Three African countries could face US sanctions for refusing to accept deportees

File: Protesters rally outside the federal court just before a hearing to consider a class-action lawsuit filed on behalf of Iraqi nationals facing deportation in the US. Photo: Reuters

WASHINGTON – The Department of Homeland Security (DHS) in the United States could impose sanctions on three African countries that do not co-operate with requests to take back their deported citizens, reports suggested.

DHS spokesman David Lapan declined to discuss possible sanctions or the names of the countries that could face the sanctions for denying visas to their deportees, CNN on Wednesday cited a DHS official close to discussions as saying there are four countries under consideration.

These are Eritrea, Guinea, Sierra Leone and Cambodia.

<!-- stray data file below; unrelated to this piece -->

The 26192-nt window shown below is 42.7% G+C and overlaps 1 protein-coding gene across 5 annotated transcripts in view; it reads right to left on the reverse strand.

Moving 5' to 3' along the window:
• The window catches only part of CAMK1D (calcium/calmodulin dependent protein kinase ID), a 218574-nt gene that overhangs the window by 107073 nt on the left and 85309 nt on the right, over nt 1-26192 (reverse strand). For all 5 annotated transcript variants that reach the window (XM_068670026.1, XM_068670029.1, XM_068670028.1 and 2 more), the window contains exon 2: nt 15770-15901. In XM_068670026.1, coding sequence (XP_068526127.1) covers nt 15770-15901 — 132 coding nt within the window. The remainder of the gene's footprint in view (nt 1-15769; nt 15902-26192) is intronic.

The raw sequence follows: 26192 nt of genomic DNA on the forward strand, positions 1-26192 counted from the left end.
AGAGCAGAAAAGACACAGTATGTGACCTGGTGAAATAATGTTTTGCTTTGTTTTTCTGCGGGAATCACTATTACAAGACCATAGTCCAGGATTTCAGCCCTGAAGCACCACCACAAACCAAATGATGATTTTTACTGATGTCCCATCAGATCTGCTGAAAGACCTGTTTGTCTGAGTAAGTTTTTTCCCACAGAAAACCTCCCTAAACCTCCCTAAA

"The United States could impose additional penalties on these countries for refusing to co-operate with requests to take back their citizens," Lapan said Wednesday.

READ: US court halts deportations of Iraqi nationals 

The State Department and the DHS can sanction countries that do not co-operate with removals but has only used that punishment authority twice in the past 15 years.

Currently, 12 countries are deemed recalcitrant namely China, Cuba, Vietnam, Laos, Iran, Cambodia, Myanmar, Morocco, Hong Kong, South Sudan, Guinea and Eritrea.

Reports claim that acting DHS Secretary Elaine Duke sent a letter to the State Department last week identifying the latest four countries that could face the new penalties.

In two cases since 2000, the United States halted issuing visas to government officials and their families to Guinea and Gambia.

READ: How Trump's travel ban affects African businesses in US 

Lapan said in some cases the DHS has no choice but to release some convicted criminals who served prison time but could not be returned to their home country because their home country refuses to co-operate.

"We have tens of thousands of individuals," Lapan said. The DHS identifies countries that can be sanctioned and the State Department decides what, if any, sanctions could be imposed.

 

Reuters

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